2 10 % 121 -20 % 104
3 10 % 133 51 % 157
4 10 % 146 -12 % 138
5 10 % 161 27 % 176
6 10 % 177 15 % 202
7 10 % 195 -7 % 188
8 10 % 214 1 % 190
9 10 % 236 -17 % 157
10 10 % 259 32 % 208
Table 2
  Portfolio A Portfolio B
Average annual return 10% 10%
Standard deviation (volatility) 0% 24%
Portfolio value after 10 years $259 $208

The definition of volatility is somewhat complicated. It tells us that 2/3 of individual yields used in the calculation fall between 10% (the average) ± 24%, i.e. between +34% and -14%. The greater the volatility; the greater the yield oscillations.

As an example, a rather unusual case of turbulence is one we experienced in December 2014 (see Chart 1). The Dow Jones Industrial Average fell 890 points in seven trading sessions and regained 736 points in the following three sessions, approaching its previous record set on December 5. Between late September and early December 2014, we saw a similar case, but extended over several sessions.

Chart 1 - Dow Jones Industrial Average - from April 2014 to December 2014.

The Sharpe ratio formula as follows: the portfolio return less the return on Treasury bills, the
result of which is divided by the volatility of portfolio returns.

The annualized volatility of the last month is published by the Montreal Exchange for Canadian securities on which there are call and put options. To access this data, investors can visit the Montreal Exchange website. In the "Symbol" field, enter, for example, XIU. The resulting page shows a list of call and put options. At the top of this list is the "30-day historical volatility." At the time of this writing, the volatility of XIU was 15.91%.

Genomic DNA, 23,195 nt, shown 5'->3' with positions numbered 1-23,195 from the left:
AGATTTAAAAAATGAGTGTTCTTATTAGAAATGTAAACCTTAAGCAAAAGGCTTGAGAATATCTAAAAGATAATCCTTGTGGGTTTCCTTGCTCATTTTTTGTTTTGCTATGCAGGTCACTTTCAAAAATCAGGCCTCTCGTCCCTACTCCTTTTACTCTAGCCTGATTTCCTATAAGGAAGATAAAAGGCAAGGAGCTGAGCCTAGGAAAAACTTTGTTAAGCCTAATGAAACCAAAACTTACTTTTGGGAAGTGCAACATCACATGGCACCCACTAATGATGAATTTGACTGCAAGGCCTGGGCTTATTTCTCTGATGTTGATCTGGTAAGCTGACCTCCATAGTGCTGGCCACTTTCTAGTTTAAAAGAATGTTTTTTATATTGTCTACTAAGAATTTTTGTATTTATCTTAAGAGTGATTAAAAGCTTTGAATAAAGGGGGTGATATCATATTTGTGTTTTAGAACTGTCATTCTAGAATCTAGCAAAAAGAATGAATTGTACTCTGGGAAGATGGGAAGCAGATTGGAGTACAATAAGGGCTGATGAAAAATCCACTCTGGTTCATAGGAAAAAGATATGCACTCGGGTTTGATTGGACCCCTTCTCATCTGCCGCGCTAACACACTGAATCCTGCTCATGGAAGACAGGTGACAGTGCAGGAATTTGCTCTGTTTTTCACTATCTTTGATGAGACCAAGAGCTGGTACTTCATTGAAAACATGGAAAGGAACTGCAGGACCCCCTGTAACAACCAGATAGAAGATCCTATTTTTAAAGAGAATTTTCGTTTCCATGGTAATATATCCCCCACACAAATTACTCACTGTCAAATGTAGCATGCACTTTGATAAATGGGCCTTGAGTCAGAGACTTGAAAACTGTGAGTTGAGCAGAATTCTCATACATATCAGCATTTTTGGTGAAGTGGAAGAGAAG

For US securities, volatility is published on the www.cboe.com website.

To calculate the Sharpe ratio for the XIU, in addition to volatility we need to know the performance, for example, for one year as well as the yield on Treasury bills.

Chart 2 - XIU.TO (ETF for the S&P/TSX 60) - from December 2013 to December 2014

The formula for calculating return is as follows: the final price less the original price plus
dividends, the result of which is divided by the original price.

To get the XIU's return over the past year (December 2013 to December 2014) we must know:

Price at December 24, 2013: $19.17
Price at December 23, 2014: $21.55
Annual dividends (approximately): $0.50

The XIU's return over the past year was:

(21.55-19.17+0.50)/19.17 = 15.02%

To get the return on Treasury bills, we check the Bank of Canada website. Click on the "Statistics" tab, then "Money Market Yields". On the resulting page, look for "Treasury Bills - 1 Year." At the time of writing, the posted rate was 0.98%.

We now have all the elements to calculate the Sharpe ratio according to the formula above.

(15.02%-0.98%)/15.91% = 0.88